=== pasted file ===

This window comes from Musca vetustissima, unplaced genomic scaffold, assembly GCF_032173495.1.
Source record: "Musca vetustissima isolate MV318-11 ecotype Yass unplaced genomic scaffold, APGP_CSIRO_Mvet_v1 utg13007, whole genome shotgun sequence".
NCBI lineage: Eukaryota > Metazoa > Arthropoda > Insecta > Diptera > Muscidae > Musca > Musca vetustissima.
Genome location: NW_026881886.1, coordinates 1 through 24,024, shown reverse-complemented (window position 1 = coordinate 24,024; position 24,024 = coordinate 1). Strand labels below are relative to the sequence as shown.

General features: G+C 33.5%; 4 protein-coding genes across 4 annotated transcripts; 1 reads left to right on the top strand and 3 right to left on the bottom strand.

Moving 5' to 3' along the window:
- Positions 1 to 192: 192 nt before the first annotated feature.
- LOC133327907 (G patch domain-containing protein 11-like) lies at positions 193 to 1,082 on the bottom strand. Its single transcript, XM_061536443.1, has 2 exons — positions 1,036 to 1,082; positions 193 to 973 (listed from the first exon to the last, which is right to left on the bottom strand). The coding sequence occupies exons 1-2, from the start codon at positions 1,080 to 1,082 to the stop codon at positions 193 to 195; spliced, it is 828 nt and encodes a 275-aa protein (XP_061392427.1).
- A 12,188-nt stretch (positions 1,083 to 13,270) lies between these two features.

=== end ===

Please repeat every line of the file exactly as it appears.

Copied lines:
This window comes from Musca vetustissima, unplaced genomic scaffold, assembly GCF_032173495.1.
Source record: "Musca vetustissima isolate MV318-11 ecotype Yass unplaced genomic scaffold, APGP_CSIRO_Mvet_v1 utg13007, whole genome shotgun sequence".
NCBI lineage: Eukaryota > Metazoa > Arthropoda > Insecta > Diptera > Muscidae > Musca > Musca vetustissima.
Genome location: NW_026881886.1, coordinates 1 through 24,024, shown reverse-complemented (window position 1 = coordinate 24,024; position 24,024 = coordinate 1). Strand labels below are relative to the sequence as shown.

General features: G+C 33.5%; 4 protein-coding genes across 4 annotated transcripts; 1 reads left to right on the top strand and 3 right to left on the bottom strand.

Moving 5' to 3' along the window:
- Positions 1 to 192: 192 nt before the first annotated feature.
- LOC133327907 (G patch domain-containing protein 11-like) lies at positions 193 to 1,082 on the bottom strand. Its single transcript, XM_061536443.1, has 2 exons — positions 1,036 to 1,082; positions 193 to 973 (listed from the first exon to the last, which is right to left on the bottom strand). The coding sequence occupies exons 1-2, from the start codon at positions 1,080 to 1,082 to the stop codon at positions 193 to 195; spliced, it is 828 nt and encodes a 275-aa protein (XP_061392427.1).
- A 12,188-nt stretch (positions 1,083 to 13,270) lies between these two features.